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Ergonomics at the Office: What to Look Out For

As the working world slowly returns to the office, many jobs require workers to engage in sedentary lifestyles from 9-5. Although this is the “norm”, it isn’t ideal for your body from a health perspective.

How efficient you are at work has a lot to do with your work environment.

Does your neck or back hurt after a long workday? Do you notice a significantly decreased range of motion after sitting in one position working for a few hours? 

Ergonomics increases efficiency and productivity by reducing workers’ physical discomfort, including eye strain, back pain, and sore hands while typing.

Some of the most common symptoms caused by poor ergonomics are feeling tingling and numbing sensations, dull, sharp, or burning pain, weak grip strength, muscle soreness, decreased range of motion, swelling or inflammation, joint stiffness, and blurred vision or watery eyes.

When symptoms of poor ergonomics are left unchecked over time, they can turn into more severe issues such as carpal tunnel syndrome, chronic back pain, tendonitis, arthritis, headaches, and ruptured discs.

While you’re spending time working in the office (or even at home), it’s important to be aware of the potential inhibitors to poor ergonomics. Here is a list of what to look out for:


  1. Poor posture when sitting

    Often, slouching in your chair might seem harmless, and you even feel more comfortable than sitting upright because you disengage your core and lower back muscles. This causes uneven pressure on the spine.

    Try sitting in a neutral position with your back straight, neck upright, shoulders pulled back, and relaxed, and knees bent at a 90-degree angle.

  2. Stationary position for a long time

    Staying in one position for hours on end causes a drop in metabolism, muscle atrophy, rise in cholesterol, and resistance to insulin in the body.

    Try taking frequent breaks throughout the day to change your position, stretch, and move your body to vary your position throughout the day.

  3. Poor lighting

    Not enough lighting, shadows, glares, and color temperatures on screens are a few examples of poor lighting at work. Although you might not realize it, poor lighting can negatively affect your mood, vision, and productivity throughout the day.

    Consider adjusting the lighting in your work environment to get as much natural light as possible in your workspace, using a combination of direct and indirect sunlight, angling your workstation to avoid glares, and using blue light blockers and monitor filters when staring at screens.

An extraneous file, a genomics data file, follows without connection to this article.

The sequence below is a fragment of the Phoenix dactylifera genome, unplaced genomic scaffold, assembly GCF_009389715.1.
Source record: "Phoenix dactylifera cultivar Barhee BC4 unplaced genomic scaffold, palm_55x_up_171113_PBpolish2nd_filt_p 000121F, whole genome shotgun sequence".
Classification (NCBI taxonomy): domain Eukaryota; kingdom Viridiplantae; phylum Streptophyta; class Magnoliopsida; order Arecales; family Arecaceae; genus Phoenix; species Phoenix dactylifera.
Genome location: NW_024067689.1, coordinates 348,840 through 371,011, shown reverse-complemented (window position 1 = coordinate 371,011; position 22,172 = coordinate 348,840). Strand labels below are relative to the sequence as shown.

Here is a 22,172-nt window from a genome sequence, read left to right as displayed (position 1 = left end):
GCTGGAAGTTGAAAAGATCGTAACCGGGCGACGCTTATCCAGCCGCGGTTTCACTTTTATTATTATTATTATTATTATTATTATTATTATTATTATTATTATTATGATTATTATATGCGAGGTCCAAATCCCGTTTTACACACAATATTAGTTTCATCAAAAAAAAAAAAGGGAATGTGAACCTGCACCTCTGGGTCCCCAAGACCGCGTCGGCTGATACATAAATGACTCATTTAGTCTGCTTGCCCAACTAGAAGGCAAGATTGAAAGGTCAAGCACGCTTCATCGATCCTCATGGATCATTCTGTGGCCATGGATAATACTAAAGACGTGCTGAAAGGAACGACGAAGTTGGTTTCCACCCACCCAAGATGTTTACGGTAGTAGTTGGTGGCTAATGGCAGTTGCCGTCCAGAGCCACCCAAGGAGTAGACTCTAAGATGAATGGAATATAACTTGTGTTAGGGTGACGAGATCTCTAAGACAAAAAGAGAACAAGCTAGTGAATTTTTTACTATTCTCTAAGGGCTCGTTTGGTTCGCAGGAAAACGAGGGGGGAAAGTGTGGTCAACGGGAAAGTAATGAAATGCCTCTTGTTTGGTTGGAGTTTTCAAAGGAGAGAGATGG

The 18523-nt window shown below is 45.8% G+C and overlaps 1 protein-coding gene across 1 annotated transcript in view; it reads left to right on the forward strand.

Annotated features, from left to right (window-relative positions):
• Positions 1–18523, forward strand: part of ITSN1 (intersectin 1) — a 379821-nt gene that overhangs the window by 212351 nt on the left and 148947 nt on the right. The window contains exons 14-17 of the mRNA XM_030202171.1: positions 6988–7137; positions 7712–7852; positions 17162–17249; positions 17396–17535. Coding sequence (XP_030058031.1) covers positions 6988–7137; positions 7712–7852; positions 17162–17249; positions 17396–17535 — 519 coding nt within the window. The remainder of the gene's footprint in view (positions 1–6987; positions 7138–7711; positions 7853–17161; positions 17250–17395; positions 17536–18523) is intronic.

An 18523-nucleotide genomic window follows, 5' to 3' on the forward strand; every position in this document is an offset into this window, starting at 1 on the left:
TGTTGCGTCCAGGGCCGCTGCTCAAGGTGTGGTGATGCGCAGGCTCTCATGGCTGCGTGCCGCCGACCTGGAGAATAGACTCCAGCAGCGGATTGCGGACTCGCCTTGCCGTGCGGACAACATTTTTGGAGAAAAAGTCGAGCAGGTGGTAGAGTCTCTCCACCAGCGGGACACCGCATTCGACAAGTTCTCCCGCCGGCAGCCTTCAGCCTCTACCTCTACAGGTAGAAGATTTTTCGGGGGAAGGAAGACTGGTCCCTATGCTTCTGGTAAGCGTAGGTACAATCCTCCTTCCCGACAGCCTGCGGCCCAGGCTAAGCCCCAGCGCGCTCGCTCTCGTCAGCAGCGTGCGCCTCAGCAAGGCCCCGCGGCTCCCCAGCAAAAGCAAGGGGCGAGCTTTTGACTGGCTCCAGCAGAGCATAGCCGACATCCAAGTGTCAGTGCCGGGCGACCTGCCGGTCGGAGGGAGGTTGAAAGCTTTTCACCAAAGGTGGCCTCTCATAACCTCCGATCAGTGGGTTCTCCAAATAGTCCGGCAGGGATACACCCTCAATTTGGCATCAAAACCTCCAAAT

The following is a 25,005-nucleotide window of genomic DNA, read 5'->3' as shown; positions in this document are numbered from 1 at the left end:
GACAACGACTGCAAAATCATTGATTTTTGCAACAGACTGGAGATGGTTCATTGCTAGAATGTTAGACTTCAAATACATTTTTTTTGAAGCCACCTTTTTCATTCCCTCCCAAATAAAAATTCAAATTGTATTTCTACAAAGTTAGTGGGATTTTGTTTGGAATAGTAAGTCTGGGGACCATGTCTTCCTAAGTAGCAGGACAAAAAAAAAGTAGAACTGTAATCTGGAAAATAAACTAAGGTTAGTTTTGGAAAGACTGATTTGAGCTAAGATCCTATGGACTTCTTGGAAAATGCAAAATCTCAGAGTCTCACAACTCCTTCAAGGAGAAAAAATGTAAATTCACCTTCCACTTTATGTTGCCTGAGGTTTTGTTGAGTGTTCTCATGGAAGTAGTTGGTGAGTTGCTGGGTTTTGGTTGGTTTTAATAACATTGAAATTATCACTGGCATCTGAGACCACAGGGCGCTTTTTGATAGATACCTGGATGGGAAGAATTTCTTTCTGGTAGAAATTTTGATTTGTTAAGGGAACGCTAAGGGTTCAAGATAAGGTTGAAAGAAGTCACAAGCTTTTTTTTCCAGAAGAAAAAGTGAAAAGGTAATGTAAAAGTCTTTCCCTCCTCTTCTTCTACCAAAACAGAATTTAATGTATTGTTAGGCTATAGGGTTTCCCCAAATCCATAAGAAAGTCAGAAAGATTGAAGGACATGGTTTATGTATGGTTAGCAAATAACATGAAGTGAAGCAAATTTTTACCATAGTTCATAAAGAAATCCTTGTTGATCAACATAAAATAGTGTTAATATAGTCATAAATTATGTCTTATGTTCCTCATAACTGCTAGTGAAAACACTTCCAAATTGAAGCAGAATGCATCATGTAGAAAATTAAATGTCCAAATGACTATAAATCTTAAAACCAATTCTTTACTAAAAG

4. Frequent, repetitive movements

    Some of the most repetitive movements performed daily are stroking eyes on a keyboard or moving a computer mouse. These small, repetitive movements can cause micro-trauma to tendons and tissues, leading to inflammation.

    Try eliminating any awkward positions and taking small breaks to release frequently used muscle groups.


Luckily, there are solutions to help reduce the chances of developing conditions caused by poor ergonomics, such as working with a highly trained physical therapist, using an ergonomic chair, keyboard, and mouse, and standing desks and desk risers.

Becoming more aware of your day-to-day posture can improve ergonomics and overall well-being.




Jessica Jones

Physical Therapist

Jessica recently moved to Seattle from Boston, MA and is excited to join the Therapydia team. Her treatment experience includes orthopedics, sports medicine, pediatrics, and vestibular therapy. Jessica received her Doctorate in Physical Therapy from Northeastern University in Boston, MA in 2016. She has completed the Pediatric Physical Therapy Residency at Boston Children’s Hospital and is in the process of completing a Comprehensive Vestibular Rehabilitation certification. Jessica believes in empowering and inspiring patients to take control of their health through education, movement, and exercise. She enjoys treating patients of all ages and levels while utilizing soft tissue techniques, neuromuscular re-education, balance training as well as therapeutic exercise. In her free time, Jessica enjoys yoga, dancing, kayaking, and hiking with her dog!


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